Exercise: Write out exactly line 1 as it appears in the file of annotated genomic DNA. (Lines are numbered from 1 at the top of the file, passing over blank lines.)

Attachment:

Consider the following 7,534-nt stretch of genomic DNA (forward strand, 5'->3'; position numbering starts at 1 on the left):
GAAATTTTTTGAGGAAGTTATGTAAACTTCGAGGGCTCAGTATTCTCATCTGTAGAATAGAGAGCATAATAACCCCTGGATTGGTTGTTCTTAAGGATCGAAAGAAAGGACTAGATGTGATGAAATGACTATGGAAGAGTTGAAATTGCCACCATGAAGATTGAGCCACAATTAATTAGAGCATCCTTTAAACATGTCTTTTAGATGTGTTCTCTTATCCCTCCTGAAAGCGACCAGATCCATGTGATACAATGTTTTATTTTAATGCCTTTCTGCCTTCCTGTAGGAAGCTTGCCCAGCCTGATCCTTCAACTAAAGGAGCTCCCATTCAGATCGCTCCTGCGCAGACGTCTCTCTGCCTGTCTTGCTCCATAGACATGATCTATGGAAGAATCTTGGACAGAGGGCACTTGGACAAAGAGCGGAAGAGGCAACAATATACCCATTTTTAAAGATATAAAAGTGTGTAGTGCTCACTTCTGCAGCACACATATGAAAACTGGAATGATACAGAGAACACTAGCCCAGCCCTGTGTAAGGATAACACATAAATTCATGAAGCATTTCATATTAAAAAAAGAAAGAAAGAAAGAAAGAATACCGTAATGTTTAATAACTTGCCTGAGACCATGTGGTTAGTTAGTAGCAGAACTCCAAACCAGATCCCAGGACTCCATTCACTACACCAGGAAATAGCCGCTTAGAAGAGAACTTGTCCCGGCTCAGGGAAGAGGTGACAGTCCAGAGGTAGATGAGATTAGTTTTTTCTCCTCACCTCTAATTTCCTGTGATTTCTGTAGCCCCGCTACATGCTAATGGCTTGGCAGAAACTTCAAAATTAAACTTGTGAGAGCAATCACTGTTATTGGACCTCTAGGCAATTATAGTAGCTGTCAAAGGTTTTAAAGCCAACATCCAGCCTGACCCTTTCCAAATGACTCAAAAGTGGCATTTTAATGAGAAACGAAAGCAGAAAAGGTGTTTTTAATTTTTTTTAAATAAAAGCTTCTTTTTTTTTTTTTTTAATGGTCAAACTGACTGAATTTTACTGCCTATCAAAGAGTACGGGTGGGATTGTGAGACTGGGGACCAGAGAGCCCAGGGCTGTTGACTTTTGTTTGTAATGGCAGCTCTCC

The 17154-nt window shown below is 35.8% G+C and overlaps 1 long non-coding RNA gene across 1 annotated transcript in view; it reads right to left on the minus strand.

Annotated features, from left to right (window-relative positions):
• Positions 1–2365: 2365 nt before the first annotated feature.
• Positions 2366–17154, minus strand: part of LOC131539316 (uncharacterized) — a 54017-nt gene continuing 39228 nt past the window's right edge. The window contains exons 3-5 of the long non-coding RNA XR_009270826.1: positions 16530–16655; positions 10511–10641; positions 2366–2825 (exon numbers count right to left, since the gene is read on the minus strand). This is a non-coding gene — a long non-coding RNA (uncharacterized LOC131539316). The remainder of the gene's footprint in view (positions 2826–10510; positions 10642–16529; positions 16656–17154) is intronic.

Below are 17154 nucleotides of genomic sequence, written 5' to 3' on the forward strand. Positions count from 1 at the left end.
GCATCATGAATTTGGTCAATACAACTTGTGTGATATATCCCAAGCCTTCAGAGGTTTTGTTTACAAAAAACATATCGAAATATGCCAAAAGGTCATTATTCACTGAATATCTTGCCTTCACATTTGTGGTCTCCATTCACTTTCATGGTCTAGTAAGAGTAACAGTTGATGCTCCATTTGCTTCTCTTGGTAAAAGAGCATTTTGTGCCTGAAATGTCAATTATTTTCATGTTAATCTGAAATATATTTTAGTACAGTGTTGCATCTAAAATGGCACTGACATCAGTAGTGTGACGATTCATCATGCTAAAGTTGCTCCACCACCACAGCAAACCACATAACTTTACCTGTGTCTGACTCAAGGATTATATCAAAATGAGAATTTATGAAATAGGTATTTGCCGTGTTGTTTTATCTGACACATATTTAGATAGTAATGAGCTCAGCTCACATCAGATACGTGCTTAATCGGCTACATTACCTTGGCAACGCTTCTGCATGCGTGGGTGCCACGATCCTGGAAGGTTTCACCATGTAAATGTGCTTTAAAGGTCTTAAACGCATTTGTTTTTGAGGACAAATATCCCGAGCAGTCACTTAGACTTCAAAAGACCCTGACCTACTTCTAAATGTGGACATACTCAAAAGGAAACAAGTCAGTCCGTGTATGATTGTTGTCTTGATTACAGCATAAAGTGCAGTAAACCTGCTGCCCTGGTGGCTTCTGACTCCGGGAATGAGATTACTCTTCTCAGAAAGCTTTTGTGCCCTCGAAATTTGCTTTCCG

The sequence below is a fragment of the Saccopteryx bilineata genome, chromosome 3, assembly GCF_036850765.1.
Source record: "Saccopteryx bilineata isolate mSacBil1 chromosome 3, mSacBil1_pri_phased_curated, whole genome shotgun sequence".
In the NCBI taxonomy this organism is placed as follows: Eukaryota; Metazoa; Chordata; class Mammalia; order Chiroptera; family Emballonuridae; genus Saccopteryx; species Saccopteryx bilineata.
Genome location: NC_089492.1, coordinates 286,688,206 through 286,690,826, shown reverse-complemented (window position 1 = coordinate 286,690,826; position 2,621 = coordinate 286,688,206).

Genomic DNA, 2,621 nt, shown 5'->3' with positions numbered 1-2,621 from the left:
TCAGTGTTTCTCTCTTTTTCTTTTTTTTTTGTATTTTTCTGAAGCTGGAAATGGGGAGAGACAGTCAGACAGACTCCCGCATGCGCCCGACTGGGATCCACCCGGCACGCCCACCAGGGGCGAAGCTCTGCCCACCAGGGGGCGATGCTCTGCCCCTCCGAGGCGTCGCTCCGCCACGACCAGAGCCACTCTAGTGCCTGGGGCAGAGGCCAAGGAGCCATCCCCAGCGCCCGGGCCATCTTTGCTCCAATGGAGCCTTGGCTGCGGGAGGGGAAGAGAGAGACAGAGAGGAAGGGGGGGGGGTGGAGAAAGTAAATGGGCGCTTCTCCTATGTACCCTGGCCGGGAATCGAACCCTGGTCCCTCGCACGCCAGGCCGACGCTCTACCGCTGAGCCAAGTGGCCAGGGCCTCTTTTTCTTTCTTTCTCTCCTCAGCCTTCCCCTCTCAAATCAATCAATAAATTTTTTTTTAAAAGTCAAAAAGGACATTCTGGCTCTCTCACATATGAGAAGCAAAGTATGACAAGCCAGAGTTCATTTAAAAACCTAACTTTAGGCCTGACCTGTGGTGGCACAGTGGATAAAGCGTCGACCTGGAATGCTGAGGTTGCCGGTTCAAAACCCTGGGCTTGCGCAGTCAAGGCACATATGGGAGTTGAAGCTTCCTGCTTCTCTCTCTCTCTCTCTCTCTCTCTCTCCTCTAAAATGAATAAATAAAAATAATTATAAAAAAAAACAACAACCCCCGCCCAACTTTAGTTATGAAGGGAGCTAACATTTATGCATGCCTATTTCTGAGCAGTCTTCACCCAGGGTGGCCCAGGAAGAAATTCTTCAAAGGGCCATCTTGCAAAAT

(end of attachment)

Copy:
Consider the following 7,534-nt stretch of genomic DNA (forward strand, 5'->3'; position numbering starts at 1 on the left):